I don’t understand what took so long for archaic RPGs to catch on to what worked. Final Fantasy 3/6 came out in 1994 and was successful due to two core ideas: less grinding, more story. J-RPGs aren’t rocket science. A little bit of emotional attachment goes a long way.
Breath of Fire II seems 5 years behind its peers. Its only interesting character is locked away for too long due to plot purposes (a dog named Bow who uses a Bow – Bow w/ dah Bow!) Funny and endearing, Bow is an archetypal screw-up that makes things light and interesting. After that, dull characters join for tacky reasons. People in this world have nothing better to do than become an itinerant band of vagabonds.
It was bearable until it was paired with quests that provided no emotional attachment. Here I am, spending my precious time on Earth, fighting witches for people I do not know and getting into cooking contests to prove the lineage of a frog prince because the main character has the attention span of a bird.
There is a VHS somewhere at my parent’s house of me playing this game for the first time. I wear an expressionless face as I have difficulty processing the vibrant colors. When the friendly dinosaur hatches, my mom is heard off camera going “It’s Yoshi!” as I silently mouth the same words in total shock.
I wore a similar expressionless face this time around, but not because of being blown away: Super Mario World is auto-pilot easy. There are some hidden levels that really challenge your skill, but the other 95% of the game barely requires participation. With 47 lives to spare, I unlocked the ending sequence wondering “why is this so easy?”
The first two games I wanted to review for the N64 were Mario and GoldenEye, but for completely different reasons. Super Mario 64 was the first time I played a game in a true 3D environment. I was so shell shocked that I couldn’t even figure out how to move Mario, smashing down on the analog D-pad while ignoring that round stick in the middle.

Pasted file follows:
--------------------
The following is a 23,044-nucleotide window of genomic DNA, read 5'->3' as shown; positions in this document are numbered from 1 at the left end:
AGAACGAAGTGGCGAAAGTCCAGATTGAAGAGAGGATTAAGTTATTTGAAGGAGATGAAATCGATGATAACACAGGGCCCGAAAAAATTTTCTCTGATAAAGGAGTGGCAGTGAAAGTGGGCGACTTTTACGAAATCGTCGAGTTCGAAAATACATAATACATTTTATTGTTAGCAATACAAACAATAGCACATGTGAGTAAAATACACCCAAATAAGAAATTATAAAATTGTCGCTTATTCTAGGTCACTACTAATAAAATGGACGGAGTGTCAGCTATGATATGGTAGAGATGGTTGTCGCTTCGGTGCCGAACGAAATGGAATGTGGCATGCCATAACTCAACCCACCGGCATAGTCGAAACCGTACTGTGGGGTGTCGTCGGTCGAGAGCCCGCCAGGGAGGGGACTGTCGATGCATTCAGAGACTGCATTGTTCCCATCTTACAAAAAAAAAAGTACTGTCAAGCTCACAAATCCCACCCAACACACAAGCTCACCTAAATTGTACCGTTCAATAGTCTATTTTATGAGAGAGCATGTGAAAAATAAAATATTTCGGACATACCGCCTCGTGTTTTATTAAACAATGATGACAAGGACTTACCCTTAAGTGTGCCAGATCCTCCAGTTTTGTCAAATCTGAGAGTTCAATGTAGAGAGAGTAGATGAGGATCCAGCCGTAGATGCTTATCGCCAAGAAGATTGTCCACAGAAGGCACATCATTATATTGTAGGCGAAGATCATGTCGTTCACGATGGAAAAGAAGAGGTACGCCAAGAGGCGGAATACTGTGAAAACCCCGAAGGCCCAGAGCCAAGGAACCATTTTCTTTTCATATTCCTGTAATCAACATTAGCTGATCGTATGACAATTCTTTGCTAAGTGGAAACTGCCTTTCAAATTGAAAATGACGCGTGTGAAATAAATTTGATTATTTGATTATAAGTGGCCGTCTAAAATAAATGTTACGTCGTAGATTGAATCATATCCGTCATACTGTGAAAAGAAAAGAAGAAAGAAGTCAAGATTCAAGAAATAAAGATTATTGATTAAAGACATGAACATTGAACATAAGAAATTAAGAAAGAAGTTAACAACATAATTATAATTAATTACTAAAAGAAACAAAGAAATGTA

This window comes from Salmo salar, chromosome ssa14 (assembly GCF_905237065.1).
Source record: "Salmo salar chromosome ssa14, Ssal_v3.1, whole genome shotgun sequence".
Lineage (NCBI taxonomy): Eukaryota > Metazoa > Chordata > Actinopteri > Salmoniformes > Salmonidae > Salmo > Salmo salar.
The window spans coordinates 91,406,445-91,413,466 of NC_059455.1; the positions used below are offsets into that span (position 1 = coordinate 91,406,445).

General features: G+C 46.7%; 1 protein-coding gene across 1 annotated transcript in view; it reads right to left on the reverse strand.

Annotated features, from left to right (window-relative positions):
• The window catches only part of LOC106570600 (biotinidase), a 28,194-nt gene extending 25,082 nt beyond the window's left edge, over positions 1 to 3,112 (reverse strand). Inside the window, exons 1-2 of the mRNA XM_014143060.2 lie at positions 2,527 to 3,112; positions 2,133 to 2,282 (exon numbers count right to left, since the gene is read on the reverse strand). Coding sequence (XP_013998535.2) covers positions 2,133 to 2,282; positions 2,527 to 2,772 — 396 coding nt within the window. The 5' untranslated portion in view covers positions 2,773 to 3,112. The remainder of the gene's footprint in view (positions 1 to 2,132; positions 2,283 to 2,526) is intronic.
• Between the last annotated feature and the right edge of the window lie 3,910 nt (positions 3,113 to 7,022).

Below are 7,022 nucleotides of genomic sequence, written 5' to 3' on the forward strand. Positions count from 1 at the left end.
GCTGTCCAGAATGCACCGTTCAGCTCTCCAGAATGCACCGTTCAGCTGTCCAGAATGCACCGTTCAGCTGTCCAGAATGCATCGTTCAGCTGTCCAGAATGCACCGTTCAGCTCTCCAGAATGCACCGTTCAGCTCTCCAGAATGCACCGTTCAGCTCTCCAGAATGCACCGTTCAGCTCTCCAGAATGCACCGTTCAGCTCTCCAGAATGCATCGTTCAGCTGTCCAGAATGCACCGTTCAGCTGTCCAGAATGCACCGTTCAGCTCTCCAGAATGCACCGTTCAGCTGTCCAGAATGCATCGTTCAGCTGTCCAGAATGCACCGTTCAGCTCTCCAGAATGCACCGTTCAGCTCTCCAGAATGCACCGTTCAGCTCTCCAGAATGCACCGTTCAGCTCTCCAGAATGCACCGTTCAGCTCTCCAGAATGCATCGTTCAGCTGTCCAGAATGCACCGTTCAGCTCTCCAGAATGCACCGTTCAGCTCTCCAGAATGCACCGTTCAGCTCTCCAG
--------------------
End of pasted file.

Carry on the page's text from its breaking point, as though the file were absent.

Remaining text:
GoldenEye, however, is when my friends and I grew up. We weren’t going around finding stars and collecting coins but unloading entire clips into polygonal bodies as they squirmed in dramatic death sequences. Cafeteria time was dedicated to discussing tactics while trash talking about death match: those who dared to play as Jaws revered while those who copped out as Oddjob were belittled.
It became a cultural revolution. Everyone was playing this game, even your little sister who didn’t even know about Yoshi. And guess what: it’s still amazing.
A knock-off of another cold-blooded, reptilian franchise, they decided not to imitate their best feature: fun.
Sydlexia’s Ranking: #55/100 My Rating:
Imagine, for a moment, that you are about to enjoy breakfast with your favorite cereal. To your chagrin, you see that someone accidentally bought you the Great Value version. When you finally pour it, it’s actually been replaced with cockroaches.
This is Battletoads for the SNES. It’s not a Teenage Mutant Ninja Turtles video game. It’s not even a video game like Teenage Mutant Ninja Turtles. Hell, it isn’t even a video game. It’s a reaction time test where a series of impossible tasks have been curated for no one’s enjoyment.
If you value hoarding world treasures to enrich one’s net/self-worth, it’s time to start living out your dreams in this side-scrolling adventure!
Sydlexia’s Ranking: #28/100 Developer: Capcom My Rating:
There once was a cartoon called Ducktales that had a very catchy intro, and I guess it was so popular, it needed to be formatted into a video game — Uncle Scrooge wasn’t the only one trying to cash in, obviously.
This game is a rather unsettling experience: be prepared to have your idea of reality challenged. This game is a perfect blend of authenticity and phantasmagorical adventure, sometimes leaving me wondering how I am supposed to check the consistency of my conscious perceptions after having the veil pulled back by the McDuck family.
For a game consisting of only a few maneuvers (pogo-cane-jump and cane slap), the thrill of reaching new financial heights will keep you more than entertained as you travel in a world eerily similar to our own finding lucrative treasure such as the lost crown of Ghengis Khan, Scepter of the Incan King, and the Green Cheese of Longevity.